Five straight wins have thrust Jake Ellenberger into contention at 170 pounds. | Photo: Sherdog.com
It might be time to dub February “Welterweight Month.” Only a week and a half after the Ultimate Fighting Championship brought us Carlos Condit-Nick Diaz and Josh Koscheck-Mike Pierce at UFC 143, the promotion returns with another pivotal 170-pound encounter, as Jake Ellenberger meets Diego Sanchez in the UFC on Fuel TV 1 main event.
Ever since injury woes hit Georges St. Pierre and Johny Hendricks hit perennial No. 1 contender Jon Fitch, the division has a sort of Wild West feel to it. With Condit now the interim champion, a whole crop of hungry welterweights below him believe now is the time to climb the mountain. Included in that group is Ellenberger, who stopped the durable Jake Shields in September and is one of two men -- along with Diaz -- to go the distance against the “Natural Born Killer” in defeat. Meanwhile, Sanchez is gradually building his resume since a stint at lightweight; a win over the hard-hitting Nebraskan would be his third straight triumph at 170 pounds.
Going down Wednesday from the Omaha Civic Auditorium in Omaha, Neb., the card also features a heavyweight clash between Dave Herman and Stefan Struve, as well as three other main draw bouts, proving that Fuel TV is not just a landing spot for prelims anymore. Here is a closer look at UFC on Fuel TV “Ellenberger vs. Sanchez,” with analysis and picks.
Sherdog Fantasy MMA: UFC on Fuel TV “Ellenberger vs. Sanchez” Free Fan Pick’Em
Jake Ellenberger (26-5, 5-1 UFC) vs. Diego Sanchez (23-4, 12-4 UFC)
The Matchup: Ellenberger is part of the new breed of 170-pound talent that is beginning to find a foothold in the UFC’s welterweight division. The 25-year-old Omaha, Neb., native put himself on the cusp of title contention with his first-round technical knockout victory over Shields at UFC Fight Night 25. Making the win all the more impressive was the fact that Ellenberger was the first person to finish Shields since 2000.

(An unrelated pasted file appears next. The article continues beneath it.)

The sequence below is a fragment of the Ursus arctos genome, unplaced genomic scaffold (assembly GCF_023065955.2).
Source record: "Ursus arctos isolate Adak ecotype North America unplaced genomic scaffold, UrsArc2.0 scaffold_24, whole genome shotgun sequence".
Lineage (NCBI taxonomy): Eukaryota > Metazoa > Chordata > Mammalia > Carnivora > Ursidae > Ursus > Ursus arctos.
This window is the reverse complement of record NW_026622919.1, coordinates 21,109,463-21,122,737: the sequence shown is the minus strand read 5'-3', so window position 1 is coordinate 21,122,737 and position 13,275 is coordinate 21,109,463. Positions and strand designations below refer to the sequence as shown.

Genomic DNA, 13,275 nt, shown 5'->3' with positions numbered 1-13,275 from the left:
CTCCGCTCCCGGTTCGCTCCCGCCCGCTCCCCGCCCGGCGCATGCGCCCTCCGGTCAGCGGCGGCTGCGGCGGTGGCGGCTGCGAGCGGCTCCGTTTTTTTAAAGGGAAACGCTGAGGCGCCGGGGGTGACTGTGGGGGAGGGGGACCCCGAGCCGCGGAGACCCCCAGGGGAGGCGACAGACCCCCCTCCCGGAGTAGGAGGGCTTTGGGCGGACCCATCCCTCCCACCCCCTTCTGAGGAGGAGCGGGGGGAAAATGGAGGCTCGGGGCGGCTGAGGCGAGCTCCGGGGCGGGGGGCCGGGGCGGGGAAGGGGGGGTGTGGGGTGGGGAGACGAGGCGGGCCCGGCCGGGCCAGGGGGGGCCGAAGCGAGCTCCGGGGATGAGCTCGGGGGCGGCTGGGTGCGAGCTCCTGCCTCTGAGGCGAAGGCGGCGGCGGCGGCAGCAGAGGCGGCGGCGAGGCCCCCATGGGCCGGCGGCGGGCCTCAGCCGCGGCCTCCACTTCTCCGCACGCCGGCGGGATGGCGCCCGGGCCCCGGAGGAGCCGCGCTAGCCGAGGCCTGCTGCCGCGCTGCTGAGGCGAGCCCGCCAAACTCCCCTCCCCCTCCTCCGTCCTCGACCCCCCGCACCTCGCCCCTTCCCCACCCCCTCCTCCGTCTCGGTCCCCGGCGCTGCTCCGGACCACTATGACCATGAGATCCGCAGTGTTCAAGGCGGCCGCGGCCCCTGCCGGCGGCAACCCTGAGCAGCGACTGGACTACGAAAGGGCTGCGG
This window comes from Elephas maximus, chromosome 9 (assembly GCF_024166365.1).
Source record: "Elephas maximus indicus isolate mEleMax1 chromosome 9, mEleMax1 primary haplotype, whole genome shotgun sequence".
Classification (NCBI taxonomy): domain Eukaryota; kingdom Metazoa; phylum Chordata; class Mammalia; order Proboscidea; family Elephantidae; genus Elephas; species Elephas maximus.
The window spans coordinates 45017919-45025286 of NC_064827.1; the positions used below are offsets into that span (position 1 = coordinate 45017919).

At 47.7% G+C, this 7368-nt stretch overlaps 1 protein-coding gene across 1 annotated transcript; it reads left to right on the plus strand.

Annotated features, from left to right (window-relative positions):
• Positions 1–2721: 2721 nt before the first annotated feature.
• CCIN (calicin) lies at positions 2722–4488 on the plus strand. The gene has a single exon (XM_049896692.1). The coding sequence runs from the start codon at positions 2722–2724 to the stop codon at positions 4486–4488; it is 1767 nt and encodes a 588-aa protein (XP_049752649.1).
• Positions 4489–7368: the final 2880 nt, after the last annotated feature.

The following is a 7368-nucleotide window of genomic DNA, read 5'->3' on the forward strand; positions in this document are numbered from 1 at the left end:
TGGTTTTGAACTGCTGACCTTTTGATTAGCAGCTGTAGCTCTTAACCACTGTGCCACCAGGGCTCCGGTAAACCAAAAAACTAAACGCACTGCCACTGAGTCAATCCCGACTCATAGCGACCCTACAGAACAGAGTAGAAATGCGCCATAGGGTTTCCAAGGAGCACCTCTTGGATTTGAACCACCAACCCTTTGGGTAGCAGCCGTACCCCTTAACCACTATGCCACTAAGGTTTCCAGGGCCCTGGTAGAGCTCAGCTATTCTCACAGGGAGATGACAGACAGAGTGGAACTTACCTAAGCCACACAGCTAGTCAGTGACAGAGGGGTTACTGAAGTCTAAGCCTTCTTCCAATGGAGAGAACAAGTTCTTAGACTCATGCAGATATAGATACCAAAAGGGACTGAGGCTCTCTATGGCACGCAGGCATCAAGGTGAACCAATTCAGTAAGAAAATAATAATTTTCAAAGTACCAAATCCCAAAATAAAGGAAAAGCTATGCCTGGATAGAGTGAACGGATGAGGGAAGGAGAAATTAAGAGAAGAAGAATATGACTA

After a brief run at lightweight that included a crack at UFC gold against B.J. Penn in 2009, Sanchez has established plenty of momentum in his return to 170 pounds. Back-to-back wins over Paulo Thiago and Martin Kampmann have “The Dream” looking toward a title shot of his own. A broken hand kept “The Ultimate Fighter” Season 1 winner from facing Matt Hughes at UFC 135, but a win over Ellenberger would likely move him closer to his main goal than a win over Hughes would have. Sanchez’s most reliable assets are his heart and tenacity, as he demonstrated in rebounding from a lopsided beating in the first round of his bout with Kampmann, getting the nod from the judges in the second and third frames.
Sanchez has great stamina, and his ability to set a relentless pace keeps him alive in fights where he might initially appear to be outgunned.
The Jackson’s Mixed Martial Arts product is at his best when scoring takedowns and working his dedicated ground-and-pound. Kampann, who is not known for his wrestling, stuffed 14 Sanchez takedowns in their meeting in March, however, and the physical Ellenberger figures to be even more difficult to wrestle to the mat. Sanchez often relies on bullying and brute strength to impose his will, but as his vacillations between welterweight and lightweight suggest, this tactic does not always work against physically stronger opponents. That is why Sanchez's work rate is key here -- he must constantly pressure Ellenberger with his standup while getting the upper hand in any transitions and scrambles that might ensue on the ground.
Ellenberger has the cardio to weather the inevitable onslaught from Sanchez, and his standup is both powerful and technical. Despite his wrestling background, Ellenberger goes all-in on his punches, which gives him the ability to shift the momentum of a bout with one well-timed blow. His counter left hook that knocked out Sean Pierson at UFC 129 is a perfect example of that power. Sanchez, while normally effective in the clinch, will have to be cautious when pursuing tie-ups against Ellenberger, who showed a dangerous Thai plum in dispatching Shields.
While Sanchez will constantly look to push the pace, expect Ellenberger to be patient. He can sprawl to keep the fight upright and attack with counter punches should Sanchez drop his hands. Sanchez is notoriously durable and is able to recover quickly when rocked. He can take tremendous punishment and still be moving forward in a fight's later stages.
Ellenberger has not faced anyone with the gas tank of Sanchez -- if he tires late, the New Mexico native will be ready to capitalize and potentially steal a round on activity alone. If the fight is close, that could make all the difference.
The Pick: Ellenberger rocks Sanchez early, but “The Ultimate Fighter 1” winner will survive as he usually does. Sanchez’s best chance at victory lies with scoring multiple takedowns, but Ellenberger has the physical tools to stifle his opponent’s wrestling. Sanchez will display plenty of heart in staging a late rally, but it will not be enough as Ellenberger wins a hard-fought decision in front of the home folks.
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